Have a look at this really interesting article that Ray Thomas has put together looking at 20 years of nest boxing in the Lurg hills.
Avaliable as a PDF to download here
Have a look at our 2016 interim report with some great information on how the project is progressing. Grab the PDF now!
It's early days yet, but we have started up a YouTube channel where we will be pushing new videos from the project. We've got a lot footage from around the nest boxs capturing comings and goings and some interesting behaviour.
Our channel can be found here, and I will be slowly uploading footage over the coming weeks!
Thanks for the great work from Andie in placing the cameras, and to Trust for Nature for giving us a loan of their cameras for several weeks.
We've also done some update to the web site cleaning up old information and adding new.
Check out this report on seasonal changes for gliders as well as a interesting chart on Phascogale population expansion across the Lurg Hills from 2001 to 2014.
Last, but not least, we have an article on "Seed Orchards", securing rare and depleted plants which is now underway, after several years of detailed planning.
Our new gallery now has added videos and plus fantastic photos for a snapshot of what has been happening with the project over the years.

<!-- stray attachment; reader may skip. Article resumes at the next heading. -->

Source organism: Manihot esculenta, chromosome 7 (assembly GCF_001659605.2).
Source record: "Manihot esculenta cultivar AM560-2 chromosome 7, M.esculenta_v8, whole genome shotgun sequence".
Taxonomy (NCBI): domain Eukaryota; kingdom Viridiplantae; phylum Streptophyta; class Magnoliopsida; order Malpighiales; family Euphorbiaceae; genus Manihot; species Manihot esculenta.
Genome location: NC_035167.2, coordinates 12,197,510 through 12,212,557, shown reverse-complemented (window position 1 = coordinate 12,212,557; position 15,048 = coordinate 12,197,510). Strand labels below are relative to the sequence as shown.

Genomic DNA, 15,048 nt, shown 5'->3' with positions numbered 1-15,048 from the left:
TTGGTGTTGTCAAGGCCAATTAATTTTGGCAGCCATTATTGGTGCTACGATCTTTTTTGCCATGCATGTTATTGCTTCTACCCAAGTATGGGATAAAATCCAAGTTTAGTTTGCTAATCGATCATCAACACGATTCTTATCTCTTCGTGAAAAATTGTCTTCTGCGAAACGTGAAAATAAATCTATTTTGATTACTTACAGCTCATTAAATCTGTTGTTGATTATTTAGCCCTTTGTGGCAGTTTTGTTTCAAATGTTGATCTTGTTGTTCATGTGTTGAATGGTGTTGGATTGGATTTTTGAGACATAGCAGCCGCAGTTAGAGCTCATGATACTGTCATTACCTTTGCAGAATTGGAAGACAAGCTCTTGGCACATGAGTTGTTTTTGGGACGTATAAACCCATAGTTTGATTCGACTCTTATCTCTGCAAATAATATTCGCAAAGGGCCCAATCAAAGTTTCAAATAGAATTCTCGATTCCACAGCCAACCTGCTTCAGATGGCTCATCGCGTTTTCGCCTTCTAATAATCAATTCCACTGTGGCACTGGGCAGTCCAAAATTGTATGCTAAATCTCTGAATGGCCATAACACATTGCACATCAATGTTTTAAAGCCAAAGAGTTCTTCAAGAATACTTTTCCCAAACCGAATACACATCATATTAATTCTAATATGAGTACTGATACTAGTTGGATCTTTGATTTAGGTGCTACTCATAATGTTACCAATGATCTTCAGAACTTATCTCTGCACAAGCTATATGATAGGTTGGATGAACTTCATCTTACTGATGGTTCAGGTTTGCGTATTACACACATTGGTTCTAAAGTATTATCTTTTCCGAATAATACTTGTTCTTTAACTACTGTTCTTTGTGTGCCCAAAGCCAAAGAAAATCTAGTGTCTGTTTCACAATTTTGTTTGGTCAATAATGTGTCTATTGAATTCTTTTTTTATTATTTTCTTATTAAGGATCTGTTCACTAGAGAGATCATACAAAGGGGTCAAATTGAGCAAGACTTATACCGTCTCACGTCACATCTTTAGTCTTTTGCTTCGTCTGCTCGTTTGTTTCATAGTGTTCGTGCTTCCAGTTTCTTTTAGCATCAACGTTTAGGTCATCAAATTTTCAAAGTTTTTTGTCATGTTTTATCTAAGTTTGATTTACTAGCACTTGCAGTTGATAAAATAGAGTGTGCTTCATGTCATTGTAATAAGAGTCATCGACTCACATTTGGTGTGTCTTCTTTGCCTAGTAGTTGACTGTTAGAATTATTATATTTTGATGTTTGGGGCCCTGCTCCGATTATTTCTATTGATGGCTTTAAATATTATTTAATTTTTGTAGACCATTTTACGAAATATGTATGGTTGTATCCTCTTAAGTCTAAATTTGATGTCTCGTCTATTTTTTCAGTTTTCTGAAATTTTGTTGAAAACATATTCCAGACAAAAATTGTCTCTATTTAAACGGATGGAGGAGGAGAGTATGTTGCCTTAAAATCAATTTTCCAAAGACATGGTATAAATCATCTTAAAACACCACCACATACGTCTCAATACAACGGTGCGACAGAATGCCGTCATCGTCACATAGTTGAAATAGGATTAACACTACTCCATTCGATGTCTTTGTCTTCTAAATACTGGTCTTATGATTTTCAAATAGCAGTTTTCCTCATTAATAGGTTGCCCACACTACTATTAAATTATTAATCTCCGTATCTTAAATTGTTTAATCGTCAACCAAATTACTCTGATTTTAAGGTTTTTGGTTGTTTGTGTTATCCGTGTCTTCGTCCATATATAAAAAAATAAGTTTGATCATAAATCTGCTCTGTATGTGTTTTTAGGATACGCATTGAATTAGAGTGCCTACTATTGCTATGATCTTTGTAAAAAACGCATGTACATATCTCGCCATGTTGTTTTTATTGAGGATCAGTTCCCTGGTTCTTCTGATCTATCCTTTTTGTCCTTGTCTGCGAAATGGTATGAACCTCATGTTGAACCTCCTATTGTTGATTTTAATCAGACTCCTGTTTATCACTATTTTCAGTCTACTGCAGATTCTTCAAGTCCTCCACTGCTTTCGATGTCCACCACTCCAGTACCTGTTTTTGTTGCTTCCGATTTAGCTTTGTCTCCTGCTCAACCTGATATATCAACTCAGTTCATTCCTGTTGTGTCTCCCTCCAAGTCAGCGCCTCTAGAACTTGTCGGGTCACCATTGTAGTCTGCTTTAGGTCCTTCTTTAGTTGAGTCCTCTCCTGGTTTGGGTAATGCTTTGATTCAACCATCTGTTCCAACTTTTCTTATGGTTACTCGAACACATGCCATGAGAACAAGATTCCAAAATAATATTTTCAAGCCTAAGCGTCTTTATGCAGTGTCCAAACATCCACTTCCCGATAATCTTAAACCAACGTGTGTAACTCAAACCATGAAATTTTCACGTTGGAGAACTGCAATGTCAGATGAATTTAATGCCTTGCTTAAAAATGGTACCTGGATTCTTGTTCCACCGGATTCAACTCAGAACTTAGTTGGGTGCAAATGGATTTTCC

There is plenty of room for more!
The Regent Honeyeater Project has established itself as one of the most active volunteer conservation projects in the nation.
It has engaged a whole farming community in restoring remnant box-ironbark habitat for the endangered species still living in the district, and attracted ongoing support from a wide cross section of the community to help farmers with the on-ground works.
Propagation and planting days are organised each year for a thousand students from more than 20 local schools and hundreds of volunteers from universities, walking clubs, church groups, bird observers, scouts, environment groups and the like.
A range of other activities such as nest box placement and monitoring provide crucial habitat for rare mammals as well as valuable motivational experiences for visiting groups.
The massive scale of our tree-planting work has enormous benefits for landcare as well as for wildlife.
Almost 900 hectares of restored habitat is reducing salinity and erosion problems, and improving water quality, stock shelter and natural pest control.
It really is a demonstration of the changes needed for ecologically sustainable development.
There is a lot of good news to share about our joint achievements in the past, and the big plans we have for the coming year.